In a Powerful Lecture at CEMEX Auditorium, Dinesh D’Souza Illustrates Holocaust with Sock Puppets

March 4, 2019 7:00 pm
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In a Powerful Lecture at CEMEX Auditorium, Dinesh D’Souza Illustrates Holocaust with Sock Puppets

Invited by the respected hate group known as the Stanford College Republicans, guest speaker and mild fascist Dinesh D’Souza made his fourth appearance at the Farm on Friday. In an artful and avant-garde performance, D’Souza used homemade sock puppets to produce a musical comedy about the Holocaust complete with colorful lighting queues, powerful power ballads and a particularly racist tap-dancing number. He opened the show by strutting onstage to the Nazi marching anthem and greeting the crowd with a small but tasteful salute. “Man,” he began, “this song fucking slaps.” After surveying the crowd, he continued, “The first thing I want to say is good evening to all my Aryan brothers, and that one girl from SCR. The second thing I want you all to know is that when I say the name “Piggly Ralph,” I really mean Hitler.”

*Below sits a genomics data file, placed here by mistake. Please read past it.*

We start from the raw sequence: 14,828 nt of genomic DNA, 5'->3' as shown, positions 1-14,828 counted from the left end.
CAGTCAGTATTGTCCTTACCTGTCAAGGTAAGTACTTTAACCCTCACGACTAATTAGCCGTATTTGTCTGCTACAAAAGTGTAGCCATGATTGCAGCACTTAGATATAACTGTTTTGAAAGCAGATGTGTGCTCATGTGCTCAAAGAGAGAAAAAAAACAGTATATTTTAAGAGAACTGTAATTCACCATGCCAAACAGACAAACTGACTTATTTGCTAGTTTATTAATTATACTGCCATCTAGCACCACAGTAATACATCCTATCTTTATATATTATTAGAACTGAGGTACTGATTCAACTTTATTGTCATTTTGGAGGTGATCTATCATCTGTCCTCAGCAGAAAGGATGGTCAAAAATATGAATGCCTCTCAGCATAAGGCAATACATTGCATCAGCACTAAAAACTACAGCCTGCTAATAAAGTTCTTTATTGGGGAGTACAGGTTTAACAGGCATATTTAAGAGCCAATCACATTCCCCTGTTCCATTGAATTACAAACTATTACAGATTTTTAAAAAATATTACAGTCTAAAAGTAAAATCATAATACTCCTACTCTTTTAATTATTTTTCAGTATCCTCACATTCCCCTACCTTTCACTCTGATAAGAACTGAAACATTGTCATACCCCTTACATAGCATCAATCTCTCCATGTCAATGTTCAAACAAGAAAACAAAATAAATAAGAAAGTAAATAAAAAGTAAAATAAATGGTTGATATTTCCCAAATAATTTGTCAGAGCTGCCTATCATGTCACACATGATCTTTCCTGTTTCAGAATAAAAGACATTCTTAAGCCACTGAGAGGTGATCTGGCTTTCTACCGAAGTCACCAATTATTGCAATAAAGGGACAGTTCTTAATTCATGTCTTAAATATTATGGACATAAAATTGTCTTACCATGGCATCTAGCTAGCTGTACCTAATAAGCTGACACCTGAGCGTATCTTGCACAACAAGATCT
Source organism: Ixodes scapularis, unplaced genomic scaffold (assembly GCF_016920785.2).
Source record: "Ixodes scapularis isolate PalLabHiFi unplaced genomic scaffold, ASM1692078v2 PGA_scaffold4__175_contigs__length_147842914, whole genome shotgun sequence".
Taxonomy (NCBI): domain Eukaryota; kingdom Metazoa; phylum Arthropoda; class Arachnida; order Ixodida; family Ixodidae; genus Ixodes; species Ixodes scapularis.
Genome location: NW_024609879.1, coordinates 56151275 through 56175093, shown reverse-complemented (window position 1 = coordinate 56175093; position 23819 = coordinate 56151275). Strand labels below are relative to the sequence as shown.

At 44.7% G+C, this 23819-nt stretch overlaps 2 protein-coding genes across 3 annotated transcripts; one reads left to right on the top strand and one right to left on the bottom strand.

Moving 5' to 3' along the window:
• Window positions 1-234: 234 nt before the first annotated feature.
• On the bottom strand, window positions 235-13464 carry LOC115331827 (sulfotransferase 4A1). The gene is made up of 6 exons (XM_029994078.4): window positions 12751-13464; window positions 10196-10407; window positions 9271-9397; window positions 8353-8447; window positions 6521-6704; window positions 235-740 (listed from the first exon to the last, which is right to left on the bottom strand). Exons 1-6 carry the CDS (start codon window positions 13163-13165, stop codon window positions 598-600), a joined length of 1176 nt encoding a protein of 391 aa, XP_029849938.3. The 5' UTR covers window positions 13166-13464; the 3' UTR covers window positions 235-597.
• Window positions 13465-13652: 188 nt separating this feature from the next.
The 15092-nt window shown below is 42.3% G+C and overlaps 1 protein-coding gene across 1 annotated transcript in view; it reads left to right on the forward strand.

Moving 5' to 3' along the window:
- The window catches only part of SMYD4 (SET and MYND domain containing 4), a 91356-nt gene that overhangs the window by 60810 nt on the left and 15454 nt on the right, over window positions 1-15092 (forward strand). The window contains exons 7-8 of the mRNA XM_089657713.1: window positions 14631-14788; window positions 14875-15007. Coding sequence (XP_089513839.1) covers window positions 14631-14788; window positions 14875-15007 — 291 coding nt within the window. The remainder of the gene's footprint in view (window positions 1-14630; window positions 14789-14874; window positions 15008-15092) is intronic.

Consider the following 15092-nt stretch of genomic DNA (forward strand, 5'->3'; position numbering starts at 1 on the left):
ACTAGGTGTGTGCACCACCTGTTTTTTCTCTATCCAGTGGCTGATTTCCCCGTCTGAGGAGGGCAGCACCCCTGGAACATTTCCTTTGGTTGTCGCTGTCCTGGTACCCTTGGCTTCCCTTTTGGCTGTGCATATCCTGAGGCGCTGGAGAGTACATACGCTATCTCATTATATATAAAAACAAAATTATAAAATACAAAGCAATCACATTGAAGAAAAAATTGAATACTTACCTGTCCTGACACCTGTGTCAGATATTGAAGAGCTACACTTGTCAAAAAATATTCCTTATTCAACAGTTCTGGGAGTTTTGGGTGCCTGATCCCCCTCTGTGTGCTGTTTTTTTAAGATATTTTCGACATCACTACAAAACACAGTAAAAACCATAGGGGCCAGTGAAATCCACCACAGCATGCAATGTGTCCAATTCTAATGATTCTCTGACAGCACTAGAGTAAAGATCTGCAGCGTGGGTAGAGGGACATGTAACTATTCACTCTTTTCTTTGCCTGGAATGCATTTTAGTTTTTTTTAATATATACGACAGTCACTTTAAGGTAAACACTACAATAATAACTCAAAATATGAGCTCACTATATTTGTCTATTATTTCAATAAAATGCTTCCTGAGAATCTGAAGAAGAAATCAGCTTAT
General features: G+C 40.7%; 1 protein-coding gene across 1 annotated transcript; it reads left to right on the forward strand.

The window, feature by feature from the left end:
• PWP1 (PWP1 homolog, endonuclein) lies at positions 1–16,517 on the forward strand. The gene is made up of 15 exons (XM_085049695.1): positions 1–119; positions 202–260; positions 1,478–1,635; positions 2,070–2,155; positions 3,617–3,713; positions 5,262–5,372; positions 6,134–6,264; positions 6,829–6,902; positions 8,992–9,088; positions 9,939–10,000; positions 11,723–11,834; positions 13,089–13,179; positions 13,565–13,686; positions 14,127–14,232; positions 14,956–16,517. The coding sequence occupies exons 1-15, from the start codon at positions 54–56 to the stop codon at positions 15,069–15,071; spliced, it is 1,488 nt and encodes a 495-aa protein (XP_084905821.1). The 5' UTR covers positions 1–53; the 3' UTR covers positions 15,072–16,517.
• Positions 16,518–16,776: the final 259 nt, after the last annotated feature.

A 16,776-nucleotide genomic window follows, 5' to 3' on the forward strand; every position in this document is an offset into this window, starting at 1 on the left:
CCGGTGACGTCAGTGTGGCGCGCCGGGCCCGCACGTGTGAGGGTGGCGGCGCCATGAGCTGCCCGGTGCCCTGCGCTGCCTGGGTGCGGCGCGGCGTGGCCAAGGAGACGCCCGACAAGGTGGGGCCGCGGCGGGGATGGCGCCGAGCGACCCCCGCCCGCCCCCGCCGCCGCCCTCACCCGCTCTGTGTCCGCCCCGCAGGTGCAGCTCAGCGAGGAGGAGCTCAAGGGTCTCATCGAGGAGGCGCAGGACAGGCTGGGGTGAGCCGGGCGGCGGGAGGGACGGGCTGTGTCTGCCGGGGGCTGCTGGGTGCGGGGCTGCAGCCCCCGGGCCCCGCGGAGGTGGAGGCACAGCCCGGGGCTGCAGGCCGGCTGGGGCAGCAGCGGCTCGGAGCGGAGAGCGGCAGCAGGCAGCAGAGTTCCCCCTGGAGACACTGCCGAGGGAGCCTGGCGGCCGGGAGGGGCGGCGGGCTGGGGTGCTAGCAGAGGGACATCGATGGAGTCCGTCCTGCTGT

D’Souza then conducted an intimate and emotional sock puppet show. Highlights included a spookily accurate “Piggly Ralph” mustache and hand-carved yarmulkes made from the felt scalps of innocent Christian children-puppets. The sets were sparse but well-curated; the music was lighthearted yet deeply disturbing; and the props ranged from Oktoberfest mugs to an easy-bake oven. “This is free speech,” declared one worn-out white sock towards the end of the show as the other socks joined together in happy unison to depict one of the most inhumane massacres in human history.  

To close out the show, D’Souza gave one last solute. “Now, who do we love?” he asked the audience. “Piggly Ralph!” yelled back the impassioned crowd comprised of students, faculty, and a vast majority of totally unaffiliated individuals who happened to stumble into the wrong auditorium in their search for the Call Me By Your Name Q&A event. When reached for comment, Mr. D’Souza proclaimed his love for puppetry, musical theater and revisionist history, adding “and now… to Broadway!”

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